The Politics of Money: Haiti and the Left

By Engler, Yves | Canadian Dimension, November-December 2005 | Go to article overview
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The Politics of Money: Haiti and the Left

Engler, Yves, Canadian Dimension

Since the U.S.-backed overthrow of progressive Haitian President Jean-Bertrand Aristide, the severe level of political repression launched by the new government has left tens of thousands of Lavalas (Aristide's political party) supporters the victims of rapes, incarcerations, firings and murders. One tragic aspect of this story is the extent to which Canadian federal government money has been able to buy the support of supposedly progressive organizations and individuals. Today they continue to align themselves with Canada's brutal pro-coup policy.


In September, 2003, for example, Rights and Democracy, a Montreal-based NGO whose money comes from the federal government and which was formerly headed by the NDP's Ed Broadbent, released a report on Haiti. The report described Haiti's pro-coup Group of 184 as "grassroots" and a "promising civil society movement." The group says this even though the Group of 184 is funded by the International Republican Institute and is headed by the country's leading sweatshop owner, Andy Apaid. Apaid has been active in right-wing Haitian politics for many years, and, like G-184 spokesperson Charles Henry Baker himself, is white.

Moreover, several Quebec unions that received hundreds of thousands of CIDA dollars for work in Haiti through the Centre International de Solidarite Ouvriere (CISO) passed resolutions condemning Aristide's alleged anti-union activities. The FTQ and CSQ union federations and a half dozen NGOS are part of an informal group known as the Concertation Pour Haiti (CPH). Prior to the coup, they branded Aristide a "tyrant" and his government a "dictatorship" and a "regime of terror." In mid-February, 2004, CPH representatives told the Canadian Press, "We think there will not be a solution without Aristide leaving." This demand was made at the same time CIA-trained thugs swept across the country to depose Aristide.

Since Aristide's overthrow, these same Quebec unions have failed to criticize the installed government for its far more severe harassment of unionists. Last October, for example, Lulu Cherie, head of Haiti's CTH union, had his life threatened by the Haitian Police. No unions in Quebec have said anything about this or about numerous other post-coup affronts to union activity. In addition, Quebec unions also worked to dilute an anti-coup resolution proposed by a number of English-Canadian unions to the Canadian Labour Congress convention held in Montreal in June.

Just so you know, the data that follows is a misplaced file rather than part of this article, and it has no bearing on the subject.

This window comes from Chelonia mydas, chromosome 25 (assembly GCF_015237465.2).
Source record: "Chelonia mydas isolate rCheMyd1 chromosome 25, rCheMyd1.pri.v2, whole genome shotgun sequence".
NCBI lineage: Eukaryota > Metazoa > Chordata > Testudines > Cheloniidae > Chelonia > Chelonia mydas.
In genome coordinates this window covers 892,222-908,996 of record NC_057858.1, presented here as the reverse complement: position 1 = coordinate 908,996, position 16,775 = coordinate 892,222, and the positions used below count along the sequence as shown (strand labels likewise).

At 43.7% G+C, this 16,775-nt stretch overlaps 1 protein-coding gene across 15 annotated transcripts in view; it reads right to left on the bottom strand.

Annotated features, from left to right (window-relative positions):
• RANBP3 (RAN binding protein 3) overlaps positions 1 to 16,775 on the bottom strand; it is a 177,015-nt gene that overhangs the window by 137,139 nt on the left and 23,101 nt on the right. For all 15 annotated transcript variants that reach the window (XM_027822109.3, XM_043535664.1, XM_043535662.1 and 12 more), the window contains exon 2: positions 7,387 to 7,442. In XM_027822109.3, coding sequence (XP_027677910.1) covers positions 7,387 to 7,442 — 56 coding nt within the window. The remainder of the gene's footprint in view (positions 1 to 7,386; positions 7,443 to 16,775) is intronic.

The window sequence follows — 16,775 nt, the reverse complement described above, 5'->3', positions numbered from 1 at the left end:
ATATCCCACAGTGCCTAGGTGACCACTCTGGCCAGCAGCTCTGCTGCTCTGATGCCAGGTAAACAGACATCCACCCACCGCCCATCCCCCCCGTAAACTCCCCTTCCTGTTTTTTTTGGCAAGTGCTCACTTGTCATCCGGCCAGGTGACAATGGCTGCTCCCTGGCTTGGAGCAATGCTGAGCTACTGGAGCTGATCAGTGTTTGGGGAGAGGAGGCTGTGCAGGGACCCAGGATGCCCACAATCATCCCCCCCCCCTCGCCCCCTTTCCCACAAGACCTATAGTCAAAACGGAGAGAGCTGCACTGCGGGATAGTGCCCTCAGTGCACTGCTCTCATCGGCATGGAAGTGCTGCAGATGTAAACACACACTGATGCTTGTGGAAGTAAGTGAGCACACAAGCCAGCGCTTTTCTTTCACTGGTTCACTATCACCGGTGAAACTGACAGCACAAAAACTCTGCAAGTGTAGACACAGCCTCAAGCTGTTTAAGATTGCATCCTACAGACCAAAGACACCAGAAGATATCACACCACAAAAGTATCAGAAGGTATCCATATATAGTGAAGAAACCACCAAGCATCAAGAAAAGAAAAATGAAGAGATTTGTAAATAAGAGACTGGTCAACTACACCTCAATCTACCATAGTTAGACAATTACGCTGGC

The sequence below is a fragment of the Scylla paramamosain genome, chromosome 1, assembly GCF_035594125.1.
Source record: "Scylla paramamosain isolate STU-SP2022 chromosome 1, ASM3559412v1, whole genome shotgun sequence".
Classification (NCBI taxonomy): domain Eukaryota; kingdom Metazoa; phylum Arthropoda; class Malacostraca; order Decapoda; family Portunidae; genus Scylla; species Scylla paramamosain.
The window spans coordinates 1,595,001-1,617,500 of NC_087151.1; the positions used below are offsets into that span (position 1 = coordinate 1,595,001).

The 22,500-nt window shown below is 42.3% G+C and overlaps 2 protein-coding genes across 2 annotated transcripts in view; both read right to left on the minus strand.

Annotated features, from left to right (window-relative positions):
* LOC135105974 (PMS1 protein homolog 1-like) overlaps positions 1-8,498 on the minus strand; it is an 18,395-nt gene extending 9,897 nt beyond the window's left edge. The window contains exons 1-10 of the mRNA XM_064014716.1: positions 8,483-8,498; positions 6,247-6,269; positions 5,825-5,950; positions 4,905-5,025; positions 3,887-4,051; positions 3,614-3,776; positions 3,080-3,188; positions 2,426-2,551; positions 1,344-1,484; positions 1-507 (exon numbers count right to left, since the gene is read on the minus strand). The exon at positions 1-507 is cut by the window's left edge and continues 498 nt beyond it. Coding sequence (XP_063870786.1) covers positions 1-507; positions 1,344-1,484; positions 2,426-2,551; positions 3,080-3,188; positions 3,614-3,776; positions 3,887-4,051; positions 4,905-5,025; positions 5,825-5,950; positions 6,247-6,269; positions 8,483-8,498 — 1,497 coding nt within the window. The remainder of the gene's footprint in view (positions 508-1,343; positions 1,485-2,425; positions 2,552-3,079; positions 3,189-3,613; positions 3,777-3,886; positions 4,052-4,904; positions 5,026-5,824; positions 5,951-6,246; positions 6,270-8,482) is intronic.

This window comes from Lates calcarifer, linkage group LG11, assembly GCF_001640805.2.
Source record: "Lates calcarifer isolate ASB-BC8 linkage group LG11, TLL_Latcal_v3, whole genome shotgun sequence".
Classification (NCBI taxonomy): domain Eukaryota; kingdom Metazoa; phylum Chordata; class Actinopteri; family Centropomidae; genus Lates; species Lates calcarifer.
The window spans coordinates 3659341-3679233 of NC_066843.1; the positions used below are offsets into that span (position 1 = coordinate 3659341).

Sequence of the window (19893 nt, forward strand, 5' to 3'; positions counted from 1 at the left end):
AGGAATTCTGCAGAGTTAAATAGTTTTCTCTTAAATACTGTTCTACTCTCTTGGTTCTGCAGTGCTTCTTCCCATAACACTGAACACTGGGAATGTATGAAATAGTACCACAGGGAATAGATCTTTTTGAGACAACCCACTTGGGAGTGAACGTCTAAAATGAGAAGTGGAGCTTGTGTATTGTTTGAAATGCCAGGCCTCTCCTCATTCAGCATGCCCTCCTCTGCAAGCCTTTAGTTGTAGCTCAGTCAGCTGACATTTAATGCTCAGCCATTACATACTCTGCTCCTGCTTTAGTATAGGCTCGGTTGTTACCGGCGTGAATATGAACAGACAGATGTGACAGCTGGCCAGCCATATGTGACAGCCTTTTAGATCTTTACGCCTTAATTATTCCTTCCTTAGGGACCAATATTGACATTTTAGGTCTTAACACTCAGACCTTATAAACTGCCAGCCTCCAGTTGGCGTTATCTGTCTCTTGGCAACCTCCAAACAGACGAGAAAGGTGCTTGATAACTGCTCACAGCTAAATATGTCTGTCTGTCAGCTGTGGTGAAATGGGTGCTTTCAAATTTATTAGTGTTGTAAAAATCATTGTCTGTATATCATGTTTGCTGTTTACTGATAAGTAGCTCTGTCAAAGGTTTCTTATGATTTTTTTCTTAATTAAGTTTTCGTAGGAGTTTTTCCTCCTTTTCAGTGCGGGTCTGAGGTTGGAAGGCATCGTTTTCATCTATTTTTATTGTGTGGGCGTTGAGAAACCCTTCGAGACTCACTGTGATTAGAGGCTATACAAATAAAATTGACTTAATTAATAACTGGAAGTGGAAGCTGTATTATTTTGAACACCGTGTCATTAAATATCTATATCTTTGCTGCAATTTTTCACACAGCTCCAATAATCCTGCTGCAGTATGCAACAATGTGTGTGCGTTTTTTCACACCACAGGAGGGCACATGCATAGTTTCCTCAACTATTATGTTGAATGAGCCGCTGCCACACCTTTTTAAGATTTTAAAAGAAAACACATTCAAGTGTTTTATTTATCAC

The CPH's antagonism towards Lavalas isn't merely a by-product of the political upheaval of February. In October, 2004--after months of widespread political repression directed at Lavalas sympathizers--the CPH released a statement blaming the victims. The CPH repeated the claim first made by Haiti's ruling elite and ultra-right that Lavalas launched an "operation Baghdad," which included beheading police officers. Numerous observers have noted that "Operation Baghdad" is simply pro-coup propaganda designed to divert attention from the de facto government's misdeeds, particularly the murder of at least five peaceful, pro-constitution demonstrators on September 30, 2004.


In April, 2005, the CPH organized a delegation from Haiti to Montreal and Ottawa. Yolene Gilles, one of the speakers invited by the CPH, is the coordinator of the "human rights" monitoring program at the National Network for the Defense of Human Rights (RNDDH), formerly known as NCHR-Haiti, which is funded by CIDA. This organization changed its name in mid-March, 2005, after its parent group in the U.S., itself pro-coup, condemned the blatantly partisan work of NCHR-Haiti regarding the imprisonment of constitutional Prime Minister Yvon Neptune.

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The Politics of Money: Haiti and the Left


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